The Taliban’s return to power has raised fears about hard-won rights for Afghan women and girls over the last two decades. Sen. Jeanne Shaheen (D-N.H.), a senior member of the Senate Armed Services and Foreign Relations Committees, and Najla Ayoubi, chief of global programs at Every Woman Treaty and a former Afghan judge, join Washington Post Live to discuss the future for women in the country.


The former Afghan judge said the Taliban inside Kabul are seizing upon international attention to promote a more progressive image, but stories from outside the city suggest they’re still acting brutally. “We have to distinguish between the Taliban in Kabul and also the Taliban out of Kabul. So in Kabul probably we see some of the I’m not saying positive sign but these are… how their PR is working, how they work to show to the international community. At the same time… unfortunately these chilling stories are coming.” (Washington Post Live)
The senator from New Hampshire added that she does not have “any assurances” that the plight of Afghan women “are being listened to” by the administration. “I have not had a chance to speak with President Biden and I don’t know that we have any assurances that our messages are being listened to.” (Washington Post Live)
The senator said the United States’ commitment to refugees must go beyond getting them ‘out of harm’s way.’ “It’s not good enough to have them out of harm’s way. We also need to see that they are some place where they can reestablish themselves and become permanent members of the community.” (Washington Post Live)
The Senator added that U.S. presence brought opportunity to women and girls, and improved the healthcare and the school systems. “We originally went into Afghanistan to try and prevent the freedom of terrorist groups to operate and attack the United States. I think most people would agree that that mission has been accomplished, at least for the last 20 years. And there were a number of other benefits for people in Afghanistan that happened because of the United States and other NATO countries’ involvement ¬– healthcare, the school system, the ability of women and girls to pursue their dreams and opportunities.” (Washington Post Live)
The senator also emphasized protecting women’s human rights is ”what’s important for the future of Afghanistan” “Ensuring that women have those opportunities, that human rights are protected for women isn’t just about doing the right thing… it’s doing about what’s important for the future of Afghanistan and other countries where women have not been empowered. And we know, data shows that when women are at the table when negotiating an end to conflict, that those negotiations last longer – 35 percent longer.” (Washington Post Live)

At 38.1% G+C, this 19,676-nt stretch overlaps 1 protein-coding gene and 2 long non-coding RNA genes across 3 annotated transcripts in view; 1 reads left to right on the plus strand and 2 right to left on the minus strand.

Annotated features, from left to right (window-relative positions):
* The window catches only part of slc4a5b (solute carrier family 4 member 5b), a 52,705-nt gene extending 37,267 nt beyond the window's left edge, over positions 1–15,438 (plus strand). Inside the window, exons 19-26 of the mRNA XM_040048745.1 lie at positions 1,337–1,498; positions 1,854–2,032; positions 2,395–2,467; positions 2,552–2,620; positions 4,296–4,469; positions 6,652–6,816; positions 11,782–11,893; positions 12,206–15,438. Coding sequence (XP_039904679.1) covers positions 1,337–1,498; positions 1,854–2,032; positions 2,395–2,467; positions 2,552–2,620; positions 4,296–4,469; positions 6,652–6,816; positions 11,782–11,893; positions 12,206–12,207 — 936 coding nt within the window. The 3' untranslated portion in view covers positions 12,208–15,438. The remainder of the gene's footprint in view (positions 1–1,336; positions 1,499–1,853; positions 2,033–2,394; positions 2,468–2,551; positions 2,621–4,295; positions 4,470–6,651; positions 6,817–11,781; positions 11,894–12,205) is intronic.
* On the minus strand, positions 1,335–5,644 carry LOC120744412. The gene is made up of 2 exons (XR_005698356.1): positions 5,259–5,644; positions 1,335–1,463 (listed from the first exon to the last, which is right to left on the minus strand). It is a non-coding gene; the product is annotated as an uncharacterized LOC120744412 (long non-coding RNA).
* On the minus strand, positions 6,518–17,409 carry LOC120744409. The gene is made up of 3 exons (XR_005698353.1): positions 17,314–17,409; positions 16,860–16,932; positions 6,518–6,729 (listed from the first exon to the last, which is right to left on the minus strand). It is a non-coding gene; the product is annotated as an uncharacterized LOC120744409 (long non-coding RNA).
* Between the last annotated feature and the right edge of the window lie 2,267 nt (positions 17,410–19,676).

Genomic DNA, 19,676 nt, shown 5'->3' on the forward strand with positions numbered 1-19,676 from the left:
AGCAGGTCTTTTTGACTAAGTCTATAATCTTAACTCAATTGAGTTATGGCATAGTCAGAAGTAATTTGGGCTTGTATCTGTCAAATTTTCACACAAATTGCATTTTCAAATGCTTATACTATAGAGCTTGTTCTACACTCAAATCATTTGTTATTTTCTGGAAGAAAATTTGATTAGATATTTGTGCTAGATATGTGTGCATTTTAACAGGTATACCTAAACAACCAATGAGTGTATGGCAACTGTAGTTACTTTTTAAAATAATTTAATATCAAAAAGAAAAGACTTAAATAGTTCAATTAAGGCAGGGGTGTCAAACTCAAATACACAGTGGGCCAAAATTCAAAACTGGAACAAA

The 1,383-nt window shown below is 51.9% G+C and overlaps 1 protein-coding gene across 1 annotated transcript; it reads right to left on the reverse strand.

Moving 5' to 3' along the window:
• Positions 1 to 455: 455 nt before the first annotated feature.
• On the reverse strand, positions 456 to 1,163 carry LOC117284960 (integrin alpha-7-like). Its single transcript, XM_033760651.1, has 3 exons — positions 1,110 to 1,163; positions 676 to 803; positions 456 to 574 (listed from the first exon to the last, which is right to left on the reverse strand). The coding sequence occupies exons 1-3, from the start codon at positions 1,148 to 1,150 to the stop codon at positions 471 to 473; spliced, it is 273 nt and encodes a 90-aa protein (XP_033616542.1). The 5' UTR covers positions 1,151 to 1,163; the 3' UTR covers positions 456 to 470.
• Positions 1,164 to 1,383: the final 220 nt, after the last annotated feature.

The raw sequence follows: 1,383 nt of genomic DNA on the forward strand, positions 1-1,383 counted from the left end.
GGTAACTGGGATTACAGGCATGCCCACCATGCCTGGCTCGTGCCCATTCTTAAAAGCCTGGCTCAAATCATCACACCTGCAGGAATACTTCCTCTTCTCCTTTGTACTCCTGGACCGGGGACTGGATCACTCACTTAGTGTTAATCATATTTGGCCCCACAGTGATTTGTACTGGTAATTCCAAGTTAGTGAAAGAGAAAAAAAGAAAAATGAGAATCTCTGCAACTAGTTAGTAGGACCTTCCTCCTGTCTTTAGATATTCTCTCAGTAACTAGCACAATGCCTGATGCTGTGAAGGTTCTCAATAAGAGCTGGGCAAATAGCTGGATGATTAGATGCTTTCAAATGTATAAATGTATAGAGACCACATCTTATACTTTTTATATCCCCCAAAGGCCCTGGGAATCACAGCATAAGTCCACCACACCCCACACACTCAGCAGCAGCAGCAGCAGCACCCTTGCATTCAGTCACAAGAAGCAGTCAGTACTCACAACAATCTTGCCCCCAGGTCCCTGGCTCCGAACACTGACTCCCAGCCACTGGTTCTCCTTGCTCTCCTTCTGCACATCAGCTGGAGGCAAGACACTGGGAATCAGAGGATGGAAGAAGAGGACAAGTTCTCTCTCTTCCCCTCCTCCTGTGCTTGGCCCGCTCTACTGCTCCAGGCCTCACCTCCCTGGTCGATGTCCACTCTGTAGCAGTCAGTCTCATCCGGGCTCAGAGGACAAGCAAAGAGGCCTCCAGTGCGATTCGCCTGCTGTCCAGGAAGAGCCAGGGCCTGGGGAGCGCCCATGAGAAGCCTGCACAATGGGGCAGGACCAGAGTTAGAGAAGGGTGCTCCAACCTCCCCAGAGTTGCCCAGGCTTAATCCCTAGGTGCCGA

Judge Najla Ayoubi

Provided by Every Woman Treaty.

Najla Ayoubi, Chief of Coalition & Global Programs at Every Woman Treaty, is a lawyer and former judge and has extensive experience in judiciary, elections, human rights and women’s empowerment. She is a civil society and women / human rights activist. She served as a Legal Advisor for the State Ministry of Parliamentary Affairs of Afghanistan, Commissioner at the Independent Election Commission of Afghanistan and Commissioner of Joint Electoral Management Body.

Judge Ayoubi played a great role in Constitution making process of Afghanistan. She was the Senior State Attorney at the Attorney General Office of Afghanistan, State Attorney of the Parwan province, and Judge at the Parwan Provincial Court. She worked with The Asia Foundation Afghanistan in different capacities. She served as a Board Member of Open Society Afghanistan as well as the Country Director of Open Society Afghanistan (OSF representative office in Afghanistan). She was Board member of Afghan Women’s Network (AWN), Afghanistan Research & Evaluation Unit (AREU) Member of Board of Directors, Advisory Board Member of Afghan Education Production Organization(AEPO), Co-Chair of Board in Afghanistan Institute for Civil Society (AICS ), and Member of the Board of Trustees at Afghan Professional Network.

Ms. Ayoubi has two MA degrees: one on Law and Politics from State University of Tajikistan and another on Post War Recovery and Development Studies from York University of United Kingdom. She is former Deputy Country Representative of The Asia Foundation, Afghanistan Office.

Judge Ayoubi has also been appointed as the 2015 Women Peacemaker at the Kroc Institute for Peace and Justice at the University of San Diego United State and spring 2017 Visiting Fellow at the University of Chicago Institute of Politics. She is a Founding & Global Executive Board Member of Women’s Regional Network (WRN) and served as a Consultant and member of South Bay Professional Association, Los Angeles California.

Sen. Jeanne Shaheen (D-N.H.)

The first woman in U.S. history to be elected both a Governor and a United States Senator, New Hampshire’s Jeanne Shaheen is a trailblazer. She has served in the Senate since 2009 and is a member of the Senate Committees on Foreign Relations, Armed Services, Appropriations, Small Business and Entrepreneurship and the Select Committee on Ethics. As a senior member – and only woman – on the Senate Foreign Relations Committee (SFRC), she serves as chair of the SFRC Europe and Regional Security Cooperation Subcommittee where she advocates for a strong foreign policy that confronts our enemies, strengthens key alliances and empowers women and girls around the world. Shaheen has led action in the Senate on behalf of bolstering women’s roles in peace negotiations and conflict resolution, and specifically in support of Afghan women. She is also the Senate lead on efforts to improve the Afghan SIV program to assist Afghan allies who served beside U.S. forces on the battlefield.